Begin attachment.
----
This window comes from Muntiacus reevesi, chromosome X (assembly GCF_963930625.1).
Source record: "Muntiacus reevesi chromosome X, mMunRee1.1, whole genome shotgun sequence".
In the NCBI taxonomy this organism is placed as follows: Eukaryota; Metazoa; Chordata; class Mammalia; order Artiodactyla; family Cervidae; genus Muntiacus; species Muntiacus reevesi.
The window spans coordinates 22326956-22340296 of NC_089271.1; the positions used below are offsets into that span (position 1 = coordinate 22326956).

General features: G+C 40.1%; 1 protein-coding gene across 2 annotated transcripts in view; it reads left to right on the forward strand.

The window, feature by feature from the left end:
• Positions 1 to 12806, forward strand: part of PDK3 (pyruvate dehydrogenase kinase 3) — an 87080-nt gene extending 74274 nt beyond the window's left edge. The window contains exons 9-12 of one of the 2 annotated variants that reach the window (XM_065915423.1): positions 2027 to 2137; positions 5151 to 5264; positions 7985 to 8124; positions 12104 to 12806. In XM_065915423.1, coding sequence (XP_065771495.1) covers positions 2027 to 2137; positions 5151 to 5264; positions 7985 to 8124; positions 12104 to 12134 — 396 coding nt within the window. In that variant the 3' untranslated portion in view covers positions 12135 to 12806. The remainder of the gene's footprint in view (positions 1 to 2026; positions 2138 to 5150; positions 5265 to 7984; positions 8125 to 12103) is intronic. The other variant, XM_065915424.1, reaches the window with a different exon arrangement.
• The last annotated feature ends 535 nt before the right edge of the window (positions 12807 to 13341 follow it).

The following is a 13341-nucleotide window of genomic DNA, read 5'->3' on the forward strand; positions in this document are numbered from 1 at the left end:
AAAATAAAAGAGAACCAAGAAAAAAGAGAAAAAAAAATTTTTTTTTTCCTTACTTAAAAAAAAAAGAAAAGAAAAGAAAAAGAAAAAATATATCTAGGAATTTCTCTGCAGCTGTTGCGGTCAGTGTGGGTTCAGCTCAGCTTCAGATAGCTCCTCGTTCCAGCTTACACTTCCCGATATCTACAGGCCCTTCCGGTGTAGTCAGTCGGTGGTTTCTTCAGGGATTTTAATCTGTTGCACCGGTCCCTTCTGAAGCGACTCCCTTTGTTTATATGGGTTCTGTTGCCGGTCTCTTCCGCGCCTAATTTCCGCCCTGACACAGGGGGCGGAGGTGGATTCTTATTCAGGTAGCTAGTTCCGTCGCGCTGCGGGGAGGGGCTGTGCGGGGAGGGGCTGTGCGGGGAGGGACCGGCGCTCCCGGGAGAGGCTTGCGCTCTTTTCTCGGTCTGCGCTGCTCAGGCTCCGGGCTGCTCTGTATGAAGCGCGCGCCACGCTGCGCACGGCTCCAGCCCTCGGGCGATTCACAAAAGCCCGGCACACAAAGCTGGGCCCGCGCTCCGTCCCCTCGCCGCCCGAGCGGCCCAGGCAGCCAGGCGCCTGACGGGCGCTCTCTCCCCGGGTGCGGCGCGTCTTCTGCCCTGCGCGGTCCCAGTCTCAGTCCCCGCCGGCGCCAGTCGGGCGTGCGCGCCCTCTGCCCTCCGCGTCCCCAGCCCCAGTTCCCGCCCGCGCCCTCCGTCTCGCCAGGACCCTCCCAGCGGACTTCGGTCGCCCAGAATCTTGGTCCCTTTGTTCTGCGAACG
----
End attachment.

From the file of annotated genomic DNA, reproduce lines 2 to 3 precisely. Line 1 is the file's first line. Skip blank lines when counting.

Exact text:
Source record: "Muntiacus reevesi chromosome X, mMunRee1.1, whole genome shotgun sequence".
In the NCBI taxonomy this organism is placed as follows: Eukaryota; Metazoa; Chordata; class Mammalia; order Artiodactyla; family Cervidae; genus Muntiacus; species Muntiacus reevesi.